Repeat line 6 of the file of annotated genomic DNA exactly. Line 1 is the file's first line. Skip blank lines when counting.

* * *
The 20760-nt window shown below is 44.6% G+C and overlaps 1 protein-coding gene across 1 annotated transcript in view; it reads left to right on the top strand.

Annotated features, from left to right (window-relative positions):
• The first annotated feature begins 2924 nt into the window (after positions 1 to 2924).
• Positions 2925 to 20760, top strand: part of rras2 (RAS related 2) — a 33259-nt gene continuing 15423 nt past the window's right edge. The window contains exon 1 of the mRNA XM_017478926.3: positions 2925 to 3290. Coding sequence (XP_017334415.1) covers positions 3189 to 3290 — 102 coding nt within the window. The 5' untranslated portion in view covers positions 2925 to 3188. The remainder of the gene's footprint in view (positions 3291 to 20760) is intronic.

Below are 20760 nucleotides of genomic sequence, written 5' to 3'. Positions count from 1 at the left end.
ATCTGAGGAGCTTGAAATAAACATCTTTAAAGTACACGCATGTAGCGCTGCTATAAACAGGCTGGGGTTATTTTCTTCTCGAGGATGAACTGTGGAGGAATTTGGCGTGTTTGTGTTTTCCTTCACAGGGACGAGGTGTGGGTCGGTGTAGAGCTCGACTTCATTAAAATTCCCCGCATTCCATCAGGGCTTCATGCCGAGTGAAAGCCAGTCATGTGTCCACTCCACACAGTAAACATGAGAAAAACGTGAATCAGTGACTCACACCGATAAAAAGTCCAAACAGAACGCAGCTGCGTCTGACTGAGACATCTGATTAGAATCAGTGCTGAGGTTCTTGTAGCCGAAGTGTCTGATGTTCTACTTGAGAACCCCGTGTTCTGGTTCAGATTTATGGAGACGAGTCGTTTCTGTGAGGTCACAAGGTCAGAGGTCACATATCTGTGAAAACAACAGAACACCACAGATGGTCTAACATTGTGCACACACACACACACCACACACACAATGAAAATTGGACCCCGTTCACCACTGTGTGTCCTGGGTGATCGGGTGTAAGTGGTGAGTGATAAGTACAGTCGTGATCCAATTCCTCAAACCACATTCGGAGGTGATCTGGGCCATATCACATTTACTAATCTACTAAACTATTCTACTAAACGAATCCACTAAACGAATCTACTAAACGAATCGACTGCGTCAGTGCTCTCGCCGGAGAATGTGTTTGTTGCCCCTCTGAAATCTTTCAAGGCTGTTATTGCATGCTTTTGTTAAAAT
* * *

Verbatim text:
ATCTGAGGAGCTTGAAATAAACATCTTTAAAGTACACGCATGTAGCGCTGCTATAAACAGGCTGGGGTTATTTTCTTCTCGAGGATGAACTGTGGAGGAATTTGGCGTGTTTGTGTTTTCCTTCACAGGGACGAGGTGTGGGTCGGTGTAGAGCTCGACTTCATTAAAATTCCCCGCATTCCATCAGGGCTTCATGCCGAGTGAAAGCCAGTCATGTGTCCACTCCACACAGTAAACATGAGAAAAACGTGAATCAGTGACTCACACCGATAAAAAGTCCAAACAGAACGCAGCTGCGTCTGACTGAGACATCTGATTAGAATCAGTGCTGAGGTTCTTGTAGCCGAAGTGTCTGATGTTCTACTTGAGAACCCCGTGTTCTGGTTCAGATTTATGGAGACGAGTCGTTTCTGTGAGGTCACAAGGTCAGAGGTCACATATCTGTGAAAACAACAGAACACCACAGATGGTCTAACATTGTGCACACACACACACACCACACACACAATGAAAATTGGACCCCGTTCACCACTGTGTGTCCTGGGTGATCGGGTGTAAGTGGTGAGTGATAAGTACAGTCGTGATCCAATTCCTCAAACCACATTCGGAGGTGATCTGGGCCATATCACATTTACTAATCTACTAAACTATTCTACTAAACGAATCCACTAAACGAATCTACTAAACGAATCGACTGCGTCAGTGCTCTCGCCGGAGAATGTGTTTGTTGCCCCTCTGAAATCTTTCAAGGCTGTTATTGCATGCTTTTGTTAAAAT